For more than a decade, the Simrad–Kongsberg (Simrad) EK60 echosounder has been a worldwide standard for providing estimates of fish biomass and distributions, conducting ecosystem surveys, and observing the behaviours of aquatic organisms and their associations with oceanographic and seabed environments. However, components of EK60 general purpose transceivers (GPTs) are no longer commercially available, the GPT-control and data acquisition software, ER60, is no longer developed, and both have been recently superseded by the more advanced Simrad EK80 echosounder system. To facilitate a rapid and successful transition to the operational use of EK80, it is necessary to ensure the continuation of accurate and precise measurements used in time-series for stock assessments and marine ecosystem research.
At recent meetings of the USA–Norway Science Bilateral on Fisheries and the International Council for the Exploration of the Sea (ICES) Fisheries Acoustic Science and Technology Working Group, scientists discussed the terms of reference for conducting an EK80 workshop. NOAA’s Southwest Fisheries Science Center in San Diego, California, USA was chosen as the location for the workshop because of its state-of-the-art Ocean Technology Development Tank and access to ship time on board NOAA’s FSV “Reuben Lasker”. The EK80 workshop was scheduled in two phases: laboratory tank experiments conducted during 6–9 and 12–16 September 2016 and field experiments conducted during 19–23 September 2016. Workshop participants were from the USA, Norway, France, and Australia.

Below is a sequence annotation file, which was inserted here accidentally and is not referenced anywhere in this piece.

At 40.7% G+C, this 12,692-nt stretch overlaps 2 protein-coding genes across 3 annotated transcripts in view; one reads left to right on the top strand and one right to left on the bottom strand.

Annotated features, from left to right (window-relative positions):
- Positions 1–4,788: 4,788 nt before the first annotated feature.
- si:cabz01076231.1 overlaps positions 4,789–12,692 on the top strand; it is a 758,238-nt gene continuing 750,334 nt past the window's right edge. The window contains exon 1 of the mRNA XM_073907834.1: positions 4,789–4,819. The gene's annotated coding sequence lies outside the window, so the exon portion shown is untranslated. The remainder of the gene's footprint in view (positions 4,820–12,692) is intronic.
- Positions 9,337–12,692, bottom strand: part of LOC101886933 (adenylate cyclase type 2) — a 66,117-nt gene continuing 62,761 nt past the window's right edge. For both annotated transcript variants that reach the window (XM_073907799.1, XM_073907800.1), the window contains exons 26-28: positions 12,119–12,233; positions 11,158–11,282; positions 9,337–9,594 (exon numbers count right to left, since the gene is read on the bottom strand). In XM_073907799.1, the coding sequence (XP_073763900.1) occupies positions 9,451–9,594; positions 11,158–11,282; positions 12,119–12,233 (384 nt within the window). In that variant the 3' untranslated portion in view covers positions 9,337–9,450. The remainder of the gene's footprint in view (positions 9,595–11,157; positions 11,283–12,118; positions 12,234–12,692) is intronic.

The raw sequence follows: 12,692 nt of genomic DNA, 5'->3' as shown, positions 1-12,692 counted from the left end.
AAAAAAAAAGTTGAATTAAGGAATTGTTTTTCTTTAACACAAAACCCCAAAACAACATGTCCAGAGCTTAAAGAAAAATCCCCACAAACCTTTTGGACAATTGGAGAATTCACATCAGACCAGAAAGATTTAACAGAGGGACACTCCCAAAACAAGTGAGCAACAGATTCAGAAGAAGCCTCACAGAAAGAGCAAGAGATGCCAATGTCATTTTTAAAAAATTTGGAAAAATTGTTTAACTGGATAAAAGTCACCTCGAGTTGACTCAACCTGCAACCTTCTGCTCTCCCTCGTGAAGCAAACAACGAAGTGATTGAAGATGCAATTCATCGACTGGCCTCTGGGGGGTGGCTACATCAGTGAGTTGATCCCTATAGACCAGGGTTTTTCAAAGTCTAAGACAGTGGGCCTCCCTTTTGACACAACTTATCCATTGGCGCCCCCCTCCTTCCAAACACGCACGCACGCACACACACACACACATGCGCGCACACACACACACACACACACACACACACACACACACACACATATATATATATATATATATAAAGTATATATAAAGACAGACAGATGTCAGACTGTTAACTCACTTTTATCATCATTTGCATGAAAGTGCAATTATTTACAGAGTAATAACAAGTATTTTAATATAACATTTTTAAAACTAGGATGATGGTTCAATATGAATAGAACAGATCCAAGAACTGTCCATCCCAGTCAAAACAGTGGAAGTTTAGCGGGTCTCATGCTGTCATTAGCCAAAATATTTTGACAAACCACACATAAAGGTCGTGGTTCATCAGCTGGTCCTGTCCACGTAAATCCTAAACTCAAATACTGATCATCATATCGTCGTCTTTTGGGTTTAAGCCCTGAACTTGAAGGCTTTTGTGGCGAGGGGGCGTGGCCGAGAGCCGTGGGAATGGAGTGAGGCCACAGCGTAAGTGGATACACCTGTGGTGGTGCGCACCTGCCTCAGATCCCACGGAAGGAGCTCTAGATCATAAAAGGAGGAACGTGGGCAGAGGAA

This workshop report provides technical results and recommendations that are necessary to expedite the operational use of EK80 in standardized surveys and to improve scientific information for the conservation and management of living marine resources. As more is learned about the EK80 wideband transceiver (WBT), its firmware and software will be refined by the manufacturer (Lars Andersen, Simrad, pers. comm.). Accordingly, commercial analysis software will be revised (Briony Hutton, Echoview [https://www.echoview.com/], and Rolf Korneliussen, Large Scale Survey System [LSSS; http://cmr.no/projects/10396/lsss/], pers. comms.). Recommended settings and algorithms for data collection and analysis will be collaboratively optimized for research and operational surveys. This report documents the state of the technology as of September 2016. There will likely be future EK80 workshops with updated reports